Wendy Swart was a cosmetologist in Pennsylvania for more than 30 years. Dana Presley cut hair in Florida for more than a decade. Dawn Roy was a teacher in Arkansas. 

What do each of these women have in common? They were all professionals licensed in other states who moved to Mississippi ready to work, only to receive a red light from government upon entering what we call The Hospitality State. 

Wendy’s husband landed a job in South Mississippi, necessitating the move. Similar story with Dana, whose husband began working at Mississippi State. They thought transferring their cosmetology licenses, which had spotless records, would be easy. The same is true of Dawn. She moved back to Mississippi to be near family. Yet while we often hear of teacher shortages, she continued to run into trouble in getting a license. 

In a state that is losing thousands of residents each year and had the highest unemployment rate in the country pre-pandemic, we are making it hard for those actually moving to Mississippi and wanting to work here. It makes no sense to allow the government to obstruct an individual’s ability to work and earn a living. 

If our goals are to encourage people to move to Mississippi and to make it easier to work, that can — and should — change.

Last year, Arizona became the first state in the nation to provide universal recognition for occupational licenses, even if the state you are moving from won’t recognize a license you received in Arizona. The premise is simple: If you learned to cut hair in, say, Florida or Pennsylvania, you should be able to cut hair in Mississippi. Common sense would tell us you don’t forget how to practice a skill you’ve dedicated your life to just because you cross state lines. 

What has that meant for Arizona? In one of the fastest growing states in America, in the past year, more than 1,100 new Arizonans have applied for and been granted a license to work in the Grand Canyon State in fields ranging from cosmetology to engineering.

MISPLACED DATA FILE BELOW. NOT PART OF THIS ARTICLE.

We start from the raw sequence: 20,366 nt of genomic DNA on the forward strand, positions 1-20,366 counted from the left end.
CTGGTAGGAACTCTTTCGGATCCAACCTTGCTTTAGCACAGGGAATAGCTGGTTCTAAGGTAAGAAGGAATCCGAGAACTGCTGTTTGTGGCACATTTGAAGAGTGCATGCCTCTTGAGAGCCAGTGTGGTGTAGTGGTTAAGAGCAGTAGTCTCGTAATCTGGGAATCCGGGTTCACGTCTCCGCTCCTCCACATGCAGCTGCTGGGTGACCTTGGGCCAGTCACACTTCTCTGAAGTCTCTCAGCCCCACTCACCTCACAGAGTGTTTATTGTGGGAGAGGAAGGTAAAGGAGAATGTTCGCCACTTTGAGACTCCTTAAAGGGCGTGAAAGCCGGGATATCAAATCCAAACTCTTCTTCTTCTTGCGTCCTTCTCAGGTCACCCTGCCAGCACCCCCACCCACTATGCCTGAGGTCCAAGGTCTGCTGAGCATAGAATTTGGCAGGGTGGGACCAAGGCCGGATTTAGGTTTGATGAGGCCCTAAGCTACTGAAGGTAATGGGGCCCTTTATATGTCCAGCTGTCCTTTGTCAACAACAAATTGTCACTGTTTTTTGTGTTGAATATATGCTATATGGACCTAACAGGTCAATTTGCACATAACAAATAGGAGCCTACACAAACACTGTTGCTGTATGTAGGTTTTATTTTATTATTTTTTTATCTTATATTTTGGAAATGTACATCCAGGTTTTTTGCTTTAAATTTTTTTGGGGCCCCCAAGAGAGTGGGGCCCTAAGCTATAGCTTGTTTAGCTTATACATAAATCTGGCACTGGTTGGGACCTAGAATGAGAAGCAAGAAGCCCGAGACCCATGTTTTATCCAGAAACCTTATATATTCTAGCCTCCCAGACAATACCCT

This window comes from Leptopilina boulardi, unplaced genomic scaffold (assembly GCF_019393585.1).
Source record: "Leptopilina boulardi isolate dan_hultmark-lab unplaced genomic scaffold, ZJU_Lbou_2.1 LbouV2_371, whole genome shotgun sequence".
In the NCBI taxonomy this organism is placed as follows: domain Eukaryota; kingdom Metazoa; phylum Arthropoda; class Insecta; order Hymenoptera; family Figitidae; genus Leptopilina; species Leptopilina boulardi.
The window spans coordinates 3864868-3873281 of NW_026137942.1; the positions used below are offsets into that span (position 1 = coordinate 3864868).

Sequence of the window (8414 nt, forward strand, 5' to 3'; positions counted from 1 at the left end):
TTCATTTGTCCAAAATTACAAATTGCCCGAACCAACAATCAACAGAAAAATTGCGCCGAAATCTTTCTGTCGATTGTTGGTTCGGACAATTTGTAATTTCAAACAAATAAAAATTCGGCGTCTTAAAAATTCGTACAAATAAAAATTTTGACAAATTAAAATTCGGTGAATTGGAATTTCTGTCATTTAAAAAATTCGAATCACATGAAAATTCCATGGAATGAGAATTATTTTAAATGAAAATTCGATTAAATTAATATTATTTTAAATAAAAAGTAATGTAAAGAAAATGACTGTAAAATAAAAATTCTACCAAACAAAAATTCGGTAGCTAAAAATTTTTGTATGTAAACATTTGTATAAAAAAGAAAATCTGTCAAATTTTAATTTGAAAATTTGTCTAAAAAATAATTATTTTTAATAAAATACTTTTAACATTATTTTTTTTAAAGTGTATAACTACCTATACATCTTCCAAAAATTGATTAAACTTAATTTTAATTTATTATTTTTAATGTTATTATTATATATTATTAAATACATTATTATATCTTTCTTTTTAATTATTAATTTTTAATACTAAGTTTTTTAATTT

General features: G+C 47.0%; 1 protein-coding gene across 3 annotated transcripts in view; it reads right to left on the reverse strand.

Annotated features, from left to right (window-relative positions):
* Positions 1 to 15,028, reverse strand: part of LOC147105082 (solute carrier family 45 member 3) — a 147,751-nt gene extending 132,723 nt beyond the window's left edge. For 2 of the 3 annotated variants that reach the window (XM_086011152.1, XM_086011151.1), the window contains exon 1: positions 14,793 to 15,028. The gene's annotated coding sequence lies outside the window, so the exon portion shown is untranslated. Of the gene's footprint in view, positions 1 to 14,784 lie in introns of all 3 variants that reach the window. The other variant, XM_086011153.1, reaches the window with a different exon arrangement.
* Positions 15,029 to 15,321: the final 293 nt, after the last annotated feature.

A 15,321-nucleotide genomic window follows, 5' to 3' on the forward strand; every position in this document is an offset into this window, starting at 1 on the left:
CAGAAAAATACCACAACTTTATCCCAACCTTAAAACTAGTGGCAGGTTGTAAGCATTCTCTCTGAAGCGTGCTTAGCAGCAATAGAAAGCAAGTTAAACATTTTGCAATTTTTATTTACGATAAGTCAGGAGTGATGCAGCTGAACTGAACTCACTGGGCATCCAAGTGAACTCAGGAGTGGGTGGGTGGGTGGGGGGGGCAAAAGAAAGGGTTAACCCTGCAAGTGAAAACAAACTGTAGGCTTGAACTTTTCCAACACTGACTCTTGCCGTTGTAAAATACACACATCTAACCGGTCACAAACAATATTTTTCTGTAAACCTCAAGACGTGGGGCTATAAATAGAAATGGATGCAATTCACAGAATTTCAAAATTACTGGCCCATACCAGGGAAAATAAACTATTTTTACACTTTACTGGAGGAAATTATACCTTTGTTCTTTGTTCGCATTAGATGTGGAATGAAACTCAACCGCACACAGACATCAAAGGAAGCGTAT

Multiple bills were introduced this year to bring such a law to The Magnolia State. It’s much needed, but all bills died in committee without consideration. While Mississippi punted, Montana, Pennsylvania, Utah, Idaho, Iowa and Missouri all followed Arizona.

The reason such a law is necessary is because many boards in the state claim to offer reciprocity. Yet those boards are tasked with trying to compare education or training across the 50 states, either delaying your ability to work for an extended period of time or preventing you from working at all. Often, they will demand you take new classes to re-learn what you’ve already been taught, requiring an investment of both time and money. 

A similar measure exclusively for military families was signed into law this year. Now, applicants in military families are eligible to receive a license if they have held a license in good standing for at least one year and they completed testing or training requirements in the initiating state. If you come from a state that does not require a license in a field that Mississippi does, you have a clear pathway to licensure if you have worked for at least three years in that field. Moreover, boards are required to issue a temporary license if an application may take longer than two weeks to process.

Those are all great steps that could help steer the state’s economy in the right direction. It just needs to be expanded. After all, today, about one in five need a license to work, a strong contrast from the 1950s, when only 5 percent of the population needed permission from the government to earn a living. 

It should not be this difficult to work in Mississippi. For a state that has been on the wrong side of domestic migration over the past half-decade and during a time of economic uncertainty, we should be welcoming new residents with open arms to the state. Instead, we are putting up roadblocks.

Let’s remove government barriers and make it easier to work. 

Brett Kittredge is the Director of Marketing & Communications of the Mississippi Center for Public Policy, the state’s non-partisan, free-market think tank.

 

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